Supreme Court blocks Obama’s signature climate rule

Source: Robin Bravender, E&E reporter • Posted: Wednesday, February 10, 2016

The Supreme Court today in a 5-4 vote agreed to freeze U.S. EPA’s Clean Power Plan, dealing a major blow to the Obama administration.

The order comes in response to a request from a broad array of states, utilities and other industry groups that asked the high court to put the rule on hold while legal challenges play out in a lower court.

Today’s decision marks a big victory for critics of President Obama’s signature climate change rule.

By granting the unusual request — which the administration called “extraordinary and unprecedented” — the high court has signaled that the regulation may not withstand its scrutiny.

A majority of justices voted to grant the stay request. Justices Ruth Bader Ginsburg, Stephen Breyer, Sonia Sotomayor and Elena Kagan voted against it.

To get a stay from the Supreme Court, petitioners normally must show there’s a “reasonable probability” that four justices will agree to hear the case, that there’s a “fair prospect” a majority of the court will find that a lower court’s decision was erroneous and that “irreparable harm” will result from the denial of a stay.

Although litigation against the Clean Power Plan is now pending in the U.S. Court of Appeals of the District of Columbia Circuit, observers widely expect the Supreme Court to decide the dispute.

The Clean Power Plan — the Obama administration’s signature climate change rule — aims to reduce carbon dioxide emissions from power plants 32 percent below 2005 levels by 2030.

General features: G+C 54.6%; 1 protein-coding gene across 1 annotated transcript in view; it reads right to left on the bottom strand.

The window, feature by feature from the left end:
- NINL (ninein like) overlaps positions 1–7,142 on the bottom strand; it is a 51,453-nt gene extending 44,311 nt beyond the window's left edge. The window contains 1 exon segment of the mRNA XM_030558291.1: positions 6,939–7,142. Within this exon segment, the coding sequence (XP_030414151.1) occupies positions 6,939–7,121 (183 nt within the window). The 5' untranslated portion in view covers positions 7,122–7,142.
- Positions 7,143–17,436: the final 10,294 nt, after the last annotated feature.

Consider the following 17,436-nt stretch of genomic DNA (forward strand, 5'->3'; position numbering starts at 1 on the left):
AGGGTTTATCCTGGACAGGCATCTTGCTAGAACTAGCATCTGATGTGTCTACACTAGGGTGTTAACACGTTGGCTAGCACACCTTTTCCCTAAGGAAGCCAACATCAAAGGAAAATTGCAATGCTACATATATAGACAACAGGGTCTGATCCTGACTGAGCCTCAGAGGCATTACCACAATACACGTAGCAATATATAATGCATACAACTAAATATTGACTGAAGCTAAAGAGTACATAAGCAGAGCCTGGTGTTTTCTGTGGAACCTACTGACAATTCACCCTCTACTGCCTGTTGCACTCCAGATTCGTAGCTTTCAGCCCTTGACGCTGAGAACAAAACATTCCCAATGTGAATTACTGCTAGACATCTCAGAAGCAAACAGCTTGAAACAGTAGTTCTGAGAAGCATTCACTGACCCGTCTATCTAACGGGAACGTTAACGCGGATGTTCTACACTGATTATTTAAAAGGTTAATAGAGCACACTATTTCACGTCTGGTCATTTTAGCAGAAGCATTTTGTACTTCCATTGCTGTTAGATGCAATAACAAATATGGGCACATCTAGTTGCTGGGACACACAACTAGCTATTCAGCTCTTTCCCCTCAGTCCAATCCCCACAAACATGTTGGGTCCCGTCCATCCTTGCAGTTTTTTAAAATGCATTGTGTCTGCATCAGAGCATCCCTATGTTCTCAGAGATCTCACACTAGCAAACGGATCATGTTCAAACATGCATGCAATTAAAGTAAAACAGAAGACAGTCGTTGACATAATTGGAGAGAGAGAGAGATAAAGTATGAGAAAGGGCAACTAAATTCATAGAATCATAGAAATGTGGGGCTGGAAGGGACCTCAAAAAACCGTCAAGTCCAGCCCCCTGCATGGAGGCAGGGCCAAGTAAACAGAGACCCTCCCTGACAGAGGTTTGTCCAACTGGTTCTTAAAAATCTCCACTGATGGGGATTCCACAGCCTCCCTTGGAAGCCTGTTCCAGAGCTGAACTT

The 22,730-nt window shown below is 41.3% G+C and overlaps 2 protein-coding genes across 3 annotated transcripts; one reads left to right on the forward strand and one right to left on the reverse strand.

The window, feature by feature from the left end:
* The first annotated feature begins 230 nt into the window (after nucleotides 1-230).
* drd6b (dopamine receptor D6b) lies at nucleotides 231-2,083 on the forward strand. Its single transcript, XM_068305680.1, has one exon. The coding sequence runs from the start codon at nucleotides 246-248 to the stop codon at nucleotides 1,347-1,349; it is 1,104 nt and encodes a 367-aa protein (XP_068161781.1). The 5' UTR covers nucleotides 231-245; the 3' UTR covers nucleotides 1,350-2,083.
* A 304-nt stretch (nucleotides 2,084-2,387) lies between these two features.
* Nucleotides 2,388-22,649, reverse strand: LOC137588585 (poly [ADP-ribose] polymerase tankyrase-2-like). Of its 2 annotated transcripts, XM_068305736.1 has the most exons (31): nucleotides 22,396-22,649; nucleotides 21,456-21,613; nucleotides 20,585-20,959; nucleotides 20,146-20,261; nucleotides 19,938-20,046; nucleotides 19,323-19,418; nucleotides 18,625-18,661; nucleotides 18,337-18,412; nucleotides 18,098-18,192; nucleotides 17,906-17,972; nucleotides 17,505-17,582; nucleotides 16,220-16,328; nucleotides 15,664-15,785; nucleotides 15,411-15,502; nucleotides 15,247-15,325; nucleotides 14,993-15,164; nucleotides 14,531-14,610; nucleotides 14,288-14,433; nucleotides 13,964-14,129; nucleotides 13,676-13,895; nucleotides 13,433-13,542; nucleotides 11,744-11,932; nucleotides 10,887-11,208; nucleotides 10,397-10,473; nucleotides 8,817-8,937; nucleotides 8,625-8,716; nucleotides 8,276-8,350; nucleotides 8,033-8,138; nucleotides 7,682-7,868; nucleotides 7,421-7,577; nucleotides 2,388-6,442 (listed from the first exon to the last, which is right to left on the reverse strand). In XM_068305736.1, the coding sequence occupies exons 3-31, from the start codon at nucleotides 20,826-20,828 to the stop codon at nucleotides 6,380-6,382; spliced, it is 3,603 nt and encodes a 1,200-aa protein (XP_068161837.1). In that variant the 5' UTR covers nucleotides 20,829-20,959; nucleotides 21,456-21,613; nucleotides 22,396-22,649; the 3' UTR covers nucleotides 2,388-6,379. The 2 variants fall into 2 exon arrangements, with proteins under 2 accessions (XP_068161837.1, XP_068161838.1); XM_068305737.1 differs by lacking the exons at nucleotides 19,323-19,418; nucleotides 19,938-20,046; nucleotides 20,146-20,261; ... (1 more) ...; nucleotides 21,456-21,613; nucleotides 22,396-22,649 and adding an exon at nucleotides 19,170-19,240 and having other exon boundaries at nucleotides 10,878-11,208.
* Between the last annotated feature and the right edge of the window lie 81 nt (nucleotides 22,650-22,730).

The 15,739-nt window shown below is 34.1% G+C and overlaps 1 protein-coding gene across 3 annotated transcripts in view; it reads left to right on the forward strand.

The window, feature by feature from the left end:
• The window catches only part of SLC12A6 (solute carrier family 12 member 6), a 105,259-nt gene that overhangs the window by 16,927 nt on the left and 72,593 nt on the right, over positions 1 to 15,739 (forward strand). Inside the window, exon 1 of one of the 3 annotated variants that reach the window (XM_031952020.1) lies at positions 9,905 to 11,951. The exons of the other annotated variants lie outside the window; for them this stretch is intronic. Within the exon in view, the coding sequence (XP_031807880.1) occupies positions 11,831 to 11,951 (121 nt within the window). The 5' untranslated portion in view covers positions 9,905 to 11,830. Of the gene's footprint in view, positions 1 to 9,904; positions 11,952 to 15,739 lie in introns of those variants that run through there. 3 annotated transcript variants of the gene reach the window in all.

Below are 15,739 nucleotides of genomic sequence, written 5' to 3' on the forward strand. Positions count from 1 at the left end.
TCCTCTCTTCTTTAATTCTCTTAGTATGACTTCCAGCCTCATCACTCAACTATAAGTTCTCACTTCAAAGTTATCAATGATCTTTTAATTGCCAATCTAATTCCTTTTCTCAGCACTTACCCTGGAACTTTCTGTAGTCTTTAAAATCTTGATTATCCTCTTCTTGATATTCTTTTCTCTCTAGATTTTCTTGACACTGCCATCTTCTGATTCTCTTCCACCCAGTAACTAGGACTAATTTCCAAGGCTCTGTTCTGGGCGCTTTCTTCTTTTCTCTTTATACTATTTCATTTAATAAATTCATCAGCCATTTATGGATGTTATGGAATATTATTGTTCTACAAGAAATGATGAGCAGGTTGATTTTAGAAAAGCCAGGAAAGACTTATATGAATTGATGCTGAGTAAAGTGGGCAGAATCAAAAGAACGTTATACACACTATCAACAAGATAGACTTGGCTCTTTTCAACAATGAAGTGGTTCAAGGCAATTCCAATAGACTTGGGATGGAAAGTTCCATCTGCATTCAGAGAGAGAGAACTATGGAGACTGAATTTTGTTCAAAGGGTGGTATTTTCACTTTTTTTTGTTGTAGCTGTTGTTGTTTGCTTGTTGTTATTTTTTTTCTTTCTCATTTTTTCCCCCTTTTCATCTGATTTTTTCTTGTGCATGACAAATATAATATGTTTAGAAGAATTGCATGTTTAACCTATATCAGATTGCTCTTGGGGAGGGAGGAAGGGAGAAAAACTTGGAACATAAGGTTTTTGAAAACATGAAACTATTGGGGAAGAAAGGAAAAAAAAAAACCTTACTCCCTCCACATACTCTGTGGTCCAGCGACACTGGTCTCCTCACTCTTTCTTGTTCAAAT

Opponents argue it’ll be devastating to the power sector and will force electricity rates up, while supporters insist it’s a necessary step toward tackling climate change.

The rule is one of the most heavily litigated environmental regulations of all time. Critics have filed a combined 39 lawsuits from a total of 157 parties challenging the rule in the D.C. Circuit.

An additional 18 states as well as other industries and interest groups are backing the administration in court.

The Supreme Court decision reverses a previous move by the D.C. Circuit refusing to block the regulation.

The lower court — which is scheduled to hear oral arguments in the case in June — said last month that challengers had “not satisfied the stringent requirements for a stay pending court review.”

Although the high court has frozen the regulation for now, the lawsuits will proceed in the D.C. Circuit.

Click here to read the court’s order.